With the recent publication of an article here on Seeking Alpha, questions were raised with the concerns about Galena (GALE) as a company as well as its drug pipeline.
I have had the opportunity to reach out to my contacts, specifically the EVP/COO, Jason Rando, at Tiberend Strategic Advisors, the PR firm that handles Galena. My contacts at Tiberend have enabled me to interview the CEO of Galena, Mark Ahn, once back in August I believe, and again last night. The interview should help clarify where Galena has been, is headed, and its goals.
The questions are brief, to the point and specific. Mark Ahn's responses are direct and fact based.
As Seeking Alpha states: Read, Decide, Invest
RS: Hi Mark, thanks for taking time to do this interview and responding to as many questions that you can. All any investor can ever hope for is the truth and the facts and hopefully you can shed some light on issues that I feel need to be addressed. With that, let's get right to my questions: There has been a lot made of the recent insider selling of options, realizing that you can only speak for yourself can you shed some light on why you chose to sell your options?
MA: Of course Alan, I've been a board member since 2007 and CEO since 2011, and invested my own money in the company at inception and have purchased shares along the way. We've grown the company from $20 to $500 million market cap. I sold less than 20% of my equity position to diversify for my family. I'm contracted as the CEO and fully committed to the company's success and building significant further value for all shareholders.
RS: Thanks Mark. There have been allegations that Galena is under investigation by the SEC. Is that true or false?
MA: There are no ongoing SEC investigations. Period.
RS: Let me ask this, after the Seeking Alpha article came out, there were several other articles and blogs written about the marketing of the drug Abstral. The "free" giveaway and specifically Bronte Capital calling Galena "hitting a new low in the pharma business". Can you give us a clear picture of the marketing of Abstral?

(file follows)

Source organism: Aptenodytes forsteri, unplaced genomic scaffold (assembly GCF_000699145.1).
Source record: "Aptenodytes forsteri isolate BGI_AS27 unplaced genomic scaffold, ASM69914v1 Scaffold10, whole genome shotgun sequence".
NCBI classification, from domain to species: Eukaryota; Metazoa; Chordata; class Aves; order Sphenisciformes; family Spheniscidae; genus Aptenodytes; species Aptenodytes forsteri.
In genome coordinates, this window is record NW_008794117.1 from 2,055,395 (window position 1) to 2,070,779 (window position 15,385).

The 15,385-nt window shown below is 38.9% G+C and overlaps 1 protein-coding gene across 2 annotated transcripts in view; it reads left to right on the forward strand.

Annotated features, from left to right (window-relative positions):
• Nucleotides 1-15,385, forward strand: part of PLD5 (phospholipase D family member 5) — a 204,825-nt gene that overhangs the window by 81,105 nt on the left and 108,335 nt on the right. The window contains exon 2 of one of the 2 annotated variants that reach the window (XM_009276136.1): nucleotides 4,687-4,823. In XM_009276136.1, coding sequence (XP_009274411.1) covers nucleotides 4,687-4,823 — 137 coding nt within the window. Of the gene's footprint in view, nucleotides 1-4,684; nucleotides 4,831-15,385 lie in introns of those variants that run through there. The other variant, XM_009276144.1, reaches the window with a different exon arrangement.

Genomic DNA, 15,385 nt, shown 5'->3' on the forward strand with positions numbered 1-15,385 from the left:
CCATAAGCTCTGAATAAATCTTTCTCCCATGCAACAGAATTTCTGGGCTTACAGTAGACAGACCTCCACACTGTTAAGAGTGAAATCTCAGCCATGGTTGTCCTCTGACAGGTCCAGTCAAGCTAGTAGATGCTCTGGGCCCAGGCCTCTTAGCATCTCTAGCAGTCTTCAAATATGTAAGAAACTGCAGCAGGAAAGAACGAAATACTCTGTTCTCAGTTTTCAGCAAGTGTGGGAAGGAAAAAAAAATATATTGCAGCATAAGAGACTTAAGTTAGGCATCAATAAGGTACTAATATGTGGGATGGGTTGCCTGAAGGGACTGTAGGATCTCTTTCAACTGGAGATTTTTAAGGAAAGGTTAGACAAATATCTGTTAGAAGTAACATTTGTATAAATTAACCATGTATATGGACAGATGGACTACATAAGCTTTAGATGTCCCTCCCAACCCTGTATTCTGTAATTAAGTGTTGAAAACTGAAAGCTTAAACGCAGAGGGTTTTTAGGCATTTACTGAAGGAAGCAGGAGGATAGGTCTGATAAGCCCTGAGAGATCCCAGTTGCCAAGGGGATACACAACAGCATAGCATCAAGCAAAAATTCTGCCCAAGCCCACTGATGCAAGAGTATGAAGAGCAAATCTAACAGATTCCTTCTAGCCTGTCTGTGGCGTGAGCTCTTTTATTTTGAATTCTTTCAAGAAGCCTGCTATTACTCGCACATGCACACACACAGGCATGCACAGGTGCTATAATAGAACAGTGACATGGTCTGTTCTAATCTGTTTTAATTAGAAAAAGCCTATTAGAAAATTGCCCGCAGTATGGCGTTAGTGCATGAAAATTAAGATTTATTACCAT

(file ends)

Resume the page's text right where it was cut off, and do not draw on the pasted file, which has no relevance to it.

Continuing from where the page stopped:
MA: Absolutely, as an oncology focused company, Galena Biopharma's first priority is patients. Abstral is approved for cancer patients suffering from breakthrough pain. Breakthrough cancer pain is an often debilitating condition caused directly from a patient's cancer, or from their treatment to fight the disease. Breakthrough cancer pain significantly impacts a patient's quality of life, both physically and emotionally. Abstral is an important treatment option to provide supportive care for these patients to help them go about their daily lives. Abstral is only available through a prescription from a physician.
The diversity of insurance carriers in the United States requires very specific systems to be followed in order for patients to receive coverage for their prescribed medications. As a result, Galena has established a Patient Assistance Program to help patients who need financial assistance to receive their medication. This effort is consistent with our research-led, patient-focused strategy, to ensure everyone who can benefit from Abstral, receives the therapy for their condition.